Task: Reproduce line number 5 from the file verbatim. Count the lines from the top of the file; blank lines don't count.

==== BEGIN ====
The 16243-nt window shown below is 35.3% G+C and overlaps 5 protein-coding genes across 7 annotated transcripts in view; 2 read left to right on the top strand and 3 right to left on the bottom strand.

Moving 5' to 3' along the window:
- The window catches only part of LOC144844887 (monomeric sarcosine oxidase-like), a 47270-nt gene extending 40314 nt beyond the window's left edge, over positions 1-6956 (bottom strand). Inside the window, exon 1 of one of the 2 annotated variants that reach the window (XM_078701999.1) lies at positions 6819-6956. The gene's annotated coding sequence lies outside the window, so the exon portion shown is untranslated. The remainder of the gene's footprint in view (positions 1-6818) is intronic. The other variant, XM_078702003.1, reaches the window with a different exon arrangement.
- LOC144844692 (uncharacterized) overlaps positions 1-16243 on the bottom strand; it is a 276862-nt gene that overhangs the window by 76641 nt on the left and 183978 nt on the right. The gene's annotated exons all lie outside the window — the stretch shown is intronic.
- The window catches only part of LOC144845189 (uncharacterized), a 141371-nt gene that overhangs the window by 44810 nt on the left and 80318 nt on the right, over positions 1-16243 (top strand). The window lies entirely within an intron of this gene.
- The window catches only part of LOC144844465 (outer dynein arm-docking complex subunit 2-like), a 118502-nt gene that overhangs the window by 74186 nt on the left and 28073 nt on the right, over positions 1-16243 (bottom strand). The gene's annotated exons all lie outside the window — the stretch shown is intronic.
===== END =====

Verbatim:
- The window catches only part of LOC144845189 (uncharacterized), a 141371-nt gene that overhangs the window by 44810 nt on the left and 80318 nt on the right, over positions 1-16243 (top strand). The window lies entirely within an intron of this gene.